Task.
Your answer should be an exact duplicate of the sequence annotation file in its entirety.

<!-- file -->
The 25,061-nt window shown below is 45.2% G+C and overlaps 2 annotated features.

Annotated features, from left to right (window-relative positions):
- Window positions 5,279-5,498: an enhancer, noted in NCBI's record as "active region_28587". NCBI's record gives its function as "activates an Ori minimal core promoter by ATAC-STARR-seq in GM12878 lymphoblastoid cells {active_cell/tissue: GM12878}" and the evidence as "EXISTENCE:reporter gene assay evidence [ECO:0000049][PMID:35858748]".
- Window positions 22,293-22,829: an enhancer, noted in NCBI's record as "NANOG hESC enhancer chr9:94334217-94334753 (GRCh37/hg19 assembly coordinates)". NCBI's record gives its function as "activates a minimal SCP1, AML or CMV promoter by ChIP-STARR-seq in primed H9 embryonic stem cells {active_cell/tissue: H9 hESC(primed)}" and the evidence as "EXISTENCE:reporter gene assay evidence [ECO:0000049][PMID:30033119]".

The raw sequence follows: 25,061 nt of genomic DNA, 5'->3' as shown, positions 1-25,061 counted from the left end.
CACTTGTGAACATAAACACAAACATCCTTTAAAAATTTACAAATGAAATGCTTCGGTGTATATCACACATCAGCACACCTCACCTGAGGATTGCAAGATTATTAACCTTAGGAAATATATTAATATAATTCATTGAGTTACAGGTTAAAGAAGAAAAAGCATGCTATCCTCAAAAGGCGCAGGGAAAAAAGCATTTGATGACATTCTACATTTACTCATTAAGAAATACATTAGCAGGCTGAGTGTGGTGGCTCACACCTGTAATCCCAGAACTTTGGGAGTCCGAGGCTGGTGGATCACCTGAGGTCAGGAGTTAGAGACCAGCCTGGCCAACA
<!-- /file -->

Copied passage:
The 25,061-nt window shown below is 45.2% G+C and overlaps 2 annotated features.

Annotated features, from left to right (window-relative positions):
- Window positions 5,279-5,498: an enhancer, noted in NCBI's record as "active region_28587". NCBI's record gives its function as "activates an Ori minimal core promoter by ATAC-STARR-seq in GM12878 lymphoblastoid cells {active_cell/tissue: GM12878}" and the evidence as "EXISTENCE:reporter gene assay evidence [ECO:0000049][PMID:35858748]".
- Window positions 22,293-22,829: an enhancer, noted in NCBI's record as "NANOG hESC enhancer chr9:94334217-94334753 (GRCh37/hg19 assembly coordinates)". NCBI's record gives its function as "activates a minimal SCP1, AML or CMV promoter by ChIP-STARR-seq in primed H9 embryonic stem cells {active_cell/tissue: H9 hESC(primed)}" and the evidence as "EXISTENCE:reporter gene assay evidence [ECO:0000049][PMID:30033119]".

The raw sequence follows: 25,061 nt of genomic DNA, 5'->3' as shown, positions 1-25,061 counted from the left end.
CACTTGTGAACATAAACACAAACATCCTTTAAAAATTTACAAATGAAATGCTTCGGTGTATATCACACATCAGCACACCTCACCTGAGGATTGCAAGATTATTAACCTTAGGAAATATATTAATATAATTCATTGAGTTACAGGTTAAAGAAGAAAAAGCATGCTATCCTCAAAAGGCGCAGGGAAAAAAGCATTTGATGACATTCTACATTTACTCATTAAGAAATACATTAGCAGGCTGAGTGTGGTGGCTCACACCTGTAATCCCAGAACTTTGGGAGTCCGAGGCTGGTGGATCACCTGAGGTCAGGAGTTAGAGACCAGCCTGGCCAACA